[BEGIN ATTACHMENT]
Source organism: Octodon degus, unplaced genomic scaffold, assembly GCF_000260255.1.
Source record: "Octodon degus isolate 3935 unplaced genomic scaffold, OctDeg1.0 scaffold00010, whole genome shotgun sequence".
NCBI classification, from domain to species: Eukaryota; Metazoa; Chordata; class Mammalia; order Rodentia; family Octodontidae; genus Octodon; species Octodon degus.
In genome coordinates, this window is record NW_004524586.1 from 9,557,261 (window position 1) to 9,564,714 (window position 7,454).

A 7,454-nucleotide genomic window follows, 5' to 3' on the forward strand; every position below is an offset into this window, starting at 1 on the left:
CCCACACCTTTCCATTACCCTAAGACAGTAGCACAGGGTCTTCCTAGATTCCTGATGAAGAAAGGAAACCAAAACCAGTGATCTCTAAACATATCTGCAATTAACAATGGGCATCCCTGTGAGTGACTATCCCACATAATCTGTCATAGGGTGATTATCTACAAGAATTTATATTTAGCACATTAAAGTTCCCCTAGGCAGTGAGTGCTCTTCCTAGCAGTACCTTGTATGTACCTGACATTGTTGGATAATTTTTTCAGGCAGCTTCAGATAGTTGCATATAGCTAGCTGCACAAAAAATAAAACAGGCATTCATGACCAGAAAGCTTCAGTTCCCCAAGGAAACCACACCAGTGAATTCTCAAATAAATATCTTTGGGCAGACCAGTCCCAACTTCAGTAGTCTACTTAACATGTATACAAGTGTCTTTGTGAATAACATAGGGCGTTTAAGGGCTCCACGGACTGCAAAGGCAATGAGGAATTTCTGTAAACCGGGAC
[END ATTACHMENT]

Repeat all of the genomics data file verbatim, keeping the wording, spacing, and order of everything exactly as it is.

Source organism: Octodon degus, unplaced genomic scaffold, assembly GCF_000260255.1.
Source record: "Octodon degus isolate 3935 unplaced genomic scaffold, OctDeg1.0 scaffold00010, whole genome shotgun sequence".
NCBI classification, from domain to species: Eukaryota; Metazoa; Chordata; class Mammalia; order Rodentia; family Octodontidae; genus Octodon; species Octodon degus.
In genome coordinates, this window is record NW_004524586.1 from 9,557,261 (window position 1) to 9,564,714 (window position 7,454).

A 7,454-nucleotide genomic window follows, 5' to 3' on the forward strand; every position below is an offset into this window, starting at 1 on the left:
CCCACACCTTTCCATTACCCTAAGACAGTAGCACAGGGTCTTCCTAGATTCCTGATGAAGAAAGGAAACCAAAACCAGTGATCTCTAAACATATCTGCAATTAACAATGGGCATCCCTGTGAGTGACTATCCCACATAATCTGTCATAGGGTGATTATCTACAAGAATTTATATTTAGCACATTAAAGTTCCCCTAGGCAGTGAGTGCTCTTCCTAGCAGTACCTTGTATGTACCTGACATTGTTGGATAATTTTTTCAGGCAGCTTCAGATAGTTGCATATAGCTAGCTGCACAAAAAATAAAACAGGCATTCATGACCAGAAAGCTTCAGTTCCCCAAGGAAACCACACCAGTGAATTCTCAAATAAATATCTTTGGGCAGACCAGTCCCAACTTCAGTAGTCTACTTAACATGTATACAAGTGTCTTTGTGAATAACATAGGGCGTTTAAGGGCTCCACGGACTGCAAAGGCAATGAGGAATTTCTGTAAACCGGGAC